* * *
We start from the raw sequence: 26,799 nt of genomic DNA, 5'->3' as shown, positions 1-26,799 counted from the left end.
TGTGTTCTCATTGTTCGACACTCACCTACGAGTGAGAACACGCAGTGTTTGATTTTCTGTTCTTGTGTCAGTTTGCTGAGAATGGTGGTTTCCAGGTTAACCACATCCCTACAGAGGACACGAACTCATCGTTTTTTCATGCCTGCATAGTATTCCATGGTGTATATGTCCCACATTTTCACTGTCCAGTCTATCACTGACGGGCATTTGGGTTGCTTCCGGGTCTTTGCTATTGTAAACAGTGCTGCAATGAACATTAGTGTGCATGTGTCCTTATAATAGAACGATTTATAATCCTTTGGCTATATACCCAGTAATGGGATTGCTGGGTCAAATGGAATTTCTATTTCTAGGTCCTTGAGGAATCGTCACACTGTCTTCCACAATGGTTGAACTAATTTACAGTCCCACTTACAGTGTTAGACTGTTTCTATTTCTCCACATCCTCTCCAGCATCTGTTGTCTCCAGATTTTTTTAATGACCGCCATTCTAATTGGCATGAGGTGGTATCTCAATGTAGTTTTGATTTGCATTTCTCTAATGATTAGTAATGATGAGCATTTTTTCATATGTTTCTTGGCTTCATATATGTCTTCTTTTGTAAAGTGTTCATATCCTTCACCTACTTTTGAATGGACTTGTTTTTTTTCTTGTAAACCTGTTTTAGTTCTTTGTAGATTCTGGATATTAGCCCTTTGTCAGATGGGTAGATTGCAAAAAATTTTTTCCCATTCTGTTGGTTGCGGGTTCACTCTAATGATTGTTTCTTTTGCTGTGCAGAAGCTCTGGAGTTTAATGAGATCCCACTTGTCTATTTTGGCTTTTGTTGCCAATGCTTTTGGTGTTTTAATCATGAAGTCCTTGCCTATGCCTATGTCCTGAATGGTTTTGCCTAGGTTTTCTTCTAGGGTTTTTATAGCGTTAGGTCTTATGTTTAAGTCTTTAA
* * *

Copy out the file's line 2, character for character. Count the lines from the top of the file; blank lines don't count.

TGTGTTCTCATTGTTCGACACTCACCTACGAGTGAGAACACGCAGTGTTTGATTTTCTGTTCTTGTGTCAGTTTGCTGAGAATGGTGGTTTCCAGGTTAACCACATCCCTACAGAGGACACGAACTCATCGTTTTTTCATGCCTGCATAGTATTCCATGGTGTATATGTCCCACATTTTCACTGTCCAGTCTATCACTGACGGGCATTTGGGTTGCTTCCGGGTCTTTGCTATTGTAAACAGTGCTGCAATGAACATTAGTGTGCATGTGTCCTTATAATAGAACGATTTATAATCCTTTGGCTATATACCCAGTAATGGGATTGCTGGGTCAAATGGAATTTCTATTTCTAGGTCCTTGAGGAATCGTCACACTGTCTTCCACAATGGTTGAACTAATTTACAGTCCCACTTACAGTGTTAGACTGTTTCTATTTCTCCACATCCTCTCCAGCATCTGTTGTCTCCAGATTTTTTTAATGACCGCCATTCTAATTGGCATGAGGTGGTATCTCAATGTAGTTTTGATTTGCATTTCTCTAATGATTAGTAATGATGAGCATTTTTTCATATGTTTCTTGGCTTCATATATGTCTTCTTTTGTAAAGTGTTCATATCCTTCACCTACTTTTGAATGGACTTGTTTTTTTTCTTGTAAACCTGTTTTAGTTCTTTGTAGATTCTGGATATTAGCCCTTTGTCAGATGGGTAGATTGCAAAAAATTTTTTCCCATTCTGTTGGTTGCGGGTTCACTCTAATGATTGTTTCTTTTGCTGTGCAGAAGCTCTGGAGTTTAATGAGATCCCACTTGTCTATTTTGGCTTTTGTTGCCAATGCTTTTGGTGTTTTAATCATGAAGTCCTTGCCTATGCCTATGTCCTGAATGGTTTTGCCTAGGTTTTCTTCTAGGGTTTTTATAGCGTTAGGTCTTATGTTTAAGTCTTTAA